Copeland et al1 found that more than two-thirds of children in western North Carolina are victims of trauma before their 16th birthday. Yet less than 0.5% developed posttraumatic stress disorder (PTSD).
The striking discrepancy between the prevalence of trauma and the prevalence of PTSD is partly explained by conceptual bracket creep in the definition of trauma. The broader the concept of trauma, the lower the rate of PTSD is likely to be. Indeed, no longer need one be directly exposed to a potentially fatal event to qualify as a victim of trauma. People who merely learn about the serious misfortunes of others now qualify as trauma survivors themselves. As Copeland et al observed, such indirect experiences account for many cases of exposure in their study.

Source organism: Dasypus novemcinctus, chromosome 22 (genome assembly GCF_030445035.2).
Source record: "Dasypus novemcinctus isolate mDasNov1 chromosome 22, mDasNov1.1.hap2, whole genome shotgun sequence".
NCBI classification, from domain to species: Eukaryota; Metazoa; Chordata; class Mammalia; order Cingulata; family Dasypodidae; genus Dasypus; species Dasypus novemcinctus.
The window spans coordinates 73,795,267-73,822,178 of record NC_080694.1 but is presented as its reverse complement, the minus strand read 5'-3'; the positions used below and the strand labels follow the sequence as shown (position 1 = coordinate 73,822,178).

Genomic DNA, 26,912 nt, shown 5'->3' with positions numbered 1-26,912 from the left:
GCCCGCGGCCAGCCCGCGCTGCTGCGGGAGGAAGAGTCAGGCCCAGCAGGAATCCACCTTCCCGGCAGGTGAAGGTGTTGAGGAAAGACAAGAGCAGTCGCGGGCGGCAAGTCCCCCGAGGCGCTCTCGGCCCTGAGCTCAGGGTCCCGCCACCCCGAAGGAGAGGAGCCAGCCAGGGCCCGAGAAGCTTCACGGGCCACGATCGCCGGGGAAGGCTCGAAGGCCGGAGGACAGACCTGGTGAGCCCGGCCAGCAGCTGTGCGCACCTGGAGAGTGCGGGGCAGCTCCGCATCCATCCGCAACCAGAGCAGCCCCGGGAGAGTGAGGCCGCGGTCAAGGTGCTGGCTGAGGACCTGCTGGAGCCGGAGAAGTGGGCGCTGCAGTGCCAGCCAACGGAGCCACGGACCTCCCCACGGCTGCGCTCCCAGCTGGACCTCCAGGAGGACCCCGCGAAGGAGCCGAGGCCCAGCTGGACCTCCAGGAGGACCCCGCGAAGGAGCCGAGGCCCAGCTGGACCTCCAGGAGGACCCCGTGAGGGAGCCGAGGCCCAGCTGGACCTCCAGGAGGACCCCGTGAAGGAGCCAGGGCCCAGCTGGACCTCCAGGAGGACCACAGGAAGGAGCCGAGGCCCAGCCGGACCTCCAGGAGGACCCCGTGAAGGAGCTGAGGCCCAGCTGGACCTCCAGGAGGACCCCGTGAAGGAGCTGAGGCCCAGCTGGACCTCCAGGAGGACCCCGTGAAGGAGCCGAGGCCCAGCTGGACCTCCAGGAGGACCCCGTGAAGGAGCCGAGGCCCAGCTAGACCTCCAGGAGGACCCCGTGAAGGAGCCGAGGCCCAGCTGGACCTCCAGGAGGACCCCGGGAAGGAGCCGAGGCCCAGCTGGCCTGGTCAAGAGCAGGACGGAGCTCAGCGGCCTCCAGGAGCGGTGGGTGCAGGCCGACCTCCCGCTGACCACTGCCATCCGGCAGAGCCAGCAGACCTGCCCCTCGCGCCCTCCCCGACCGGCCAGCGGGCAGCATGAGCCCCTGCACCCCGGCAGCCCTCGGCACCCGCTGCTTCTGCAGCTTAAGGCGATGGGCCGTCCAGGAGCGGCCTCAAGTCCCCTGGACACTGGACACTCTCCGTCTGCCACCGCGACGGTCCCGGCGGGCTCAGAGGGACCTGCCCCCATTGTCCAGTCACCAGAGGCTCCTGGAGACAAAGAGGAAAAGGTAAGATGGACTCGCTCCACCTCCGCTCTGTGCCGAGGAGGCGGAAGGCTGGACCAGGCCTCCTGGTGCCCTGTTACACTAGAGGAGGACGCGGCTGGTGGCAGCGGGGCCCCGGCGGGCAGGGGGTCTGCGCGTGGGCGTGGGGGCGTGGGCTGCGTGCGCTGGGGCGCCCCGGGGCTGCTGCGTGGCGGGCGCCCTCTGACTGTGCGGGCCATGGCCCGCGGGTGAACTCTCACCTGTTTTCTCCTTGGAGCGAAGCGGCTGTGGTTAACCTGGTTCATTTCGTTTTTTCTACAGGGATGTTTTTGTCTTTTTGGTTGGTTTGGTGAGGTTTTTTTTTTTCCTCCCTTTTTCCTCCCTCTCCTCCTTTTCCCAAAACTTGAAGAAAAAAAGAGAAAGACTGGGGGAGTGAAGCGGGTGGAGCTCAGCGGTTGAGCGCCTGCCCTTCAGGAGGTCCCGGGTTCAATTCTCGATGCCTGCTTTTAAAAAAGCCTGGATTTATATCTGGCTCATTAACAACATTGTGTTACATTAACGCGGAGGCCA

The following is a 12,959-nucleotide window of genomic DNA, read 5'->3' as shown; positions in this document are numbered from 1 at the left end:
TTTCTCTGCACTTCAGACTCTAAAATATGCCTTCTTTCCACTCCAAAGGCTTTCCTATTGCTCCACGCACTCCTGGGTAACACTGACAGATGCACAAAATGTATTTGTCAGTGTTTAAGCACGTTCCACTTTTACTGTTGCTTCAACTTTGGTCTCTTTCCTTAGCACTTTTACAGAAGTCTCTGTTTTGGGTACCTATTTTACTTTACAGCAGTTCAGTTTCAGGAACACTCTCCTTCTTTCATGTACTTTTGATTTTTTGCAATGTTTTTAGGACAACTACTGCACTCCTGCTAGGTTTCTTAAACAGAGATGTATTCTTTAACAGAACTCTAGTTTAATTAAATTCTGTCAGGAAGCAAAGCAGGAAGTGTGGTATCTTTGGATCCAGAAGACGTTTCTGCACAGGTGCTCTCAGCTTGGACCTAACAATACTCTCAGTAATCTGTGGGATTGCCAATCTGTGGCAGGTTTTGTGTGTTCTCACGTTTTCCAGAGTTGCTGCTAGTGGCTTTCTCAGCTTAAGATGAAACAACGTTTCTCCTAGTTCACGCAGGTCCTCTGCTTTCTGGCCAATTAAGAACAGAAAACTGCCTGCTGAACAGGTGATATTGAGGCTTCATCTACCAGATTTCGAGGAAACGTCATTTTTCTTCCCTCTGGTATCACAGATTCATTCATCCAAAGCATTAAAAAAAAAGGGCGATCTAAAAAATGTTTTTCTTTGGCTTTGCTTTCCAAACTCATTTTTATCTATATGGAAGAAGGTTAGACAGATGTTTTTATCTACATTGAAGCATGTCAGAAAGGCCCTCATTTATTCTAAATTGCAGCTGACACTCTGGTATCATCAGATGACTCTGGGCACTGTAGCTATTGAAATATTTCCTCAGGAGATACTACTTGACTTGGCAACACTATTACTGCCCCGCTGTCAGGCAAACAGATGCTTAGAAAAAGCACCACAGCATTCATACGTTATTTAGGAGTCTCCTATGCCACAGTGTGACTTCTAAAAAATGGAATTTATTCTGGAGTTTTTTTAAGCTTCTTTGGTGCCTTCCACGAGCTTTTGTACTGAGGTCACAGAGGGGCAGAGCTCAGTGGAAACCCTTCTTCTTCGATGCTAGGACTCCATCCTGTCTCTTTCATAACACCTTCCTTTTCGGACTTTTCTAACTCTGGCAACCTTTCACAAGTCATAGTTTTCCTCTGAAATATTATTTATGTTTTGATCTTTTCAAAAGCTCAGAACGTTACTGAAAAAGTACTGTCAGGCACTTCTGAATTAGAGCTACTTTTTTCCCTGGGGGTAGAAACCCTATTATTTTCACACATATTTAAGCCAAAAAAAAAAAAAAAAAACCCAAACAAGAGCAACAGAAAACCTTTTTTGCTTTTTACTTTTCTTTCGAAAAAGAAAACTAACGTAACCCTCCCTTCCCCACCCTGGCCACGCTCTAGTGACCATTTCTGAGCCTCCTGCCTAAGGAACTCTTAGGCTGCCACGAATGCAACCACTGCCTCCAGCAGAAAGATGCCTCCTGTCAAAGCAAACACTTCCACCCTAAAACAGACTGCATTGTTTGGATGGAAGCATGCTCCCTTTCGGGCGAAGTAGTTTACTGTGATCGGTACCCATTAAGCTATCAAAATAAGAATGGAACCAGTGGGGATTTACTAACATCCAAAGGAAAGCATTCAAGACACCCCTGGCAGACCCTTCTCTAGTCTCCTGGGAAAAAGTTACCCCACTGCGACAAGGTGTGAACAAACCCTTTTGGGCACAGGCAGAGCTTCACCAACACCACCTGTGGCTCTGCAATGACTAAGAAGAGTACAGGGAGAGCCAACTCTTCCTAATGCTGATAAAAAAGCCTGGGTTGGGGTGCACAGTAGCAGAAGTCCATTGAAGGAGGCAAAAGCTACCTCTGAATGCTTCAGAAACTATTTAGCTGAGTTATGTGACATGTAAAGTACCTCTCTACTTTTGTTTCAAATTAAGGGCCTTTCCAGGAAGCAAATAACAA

McNally RJ. Trauma in Childhood. Arch Gen Psychiatry. 2007;64(12):1451. doi:10.1001/archpsyc.64.12.1451-a
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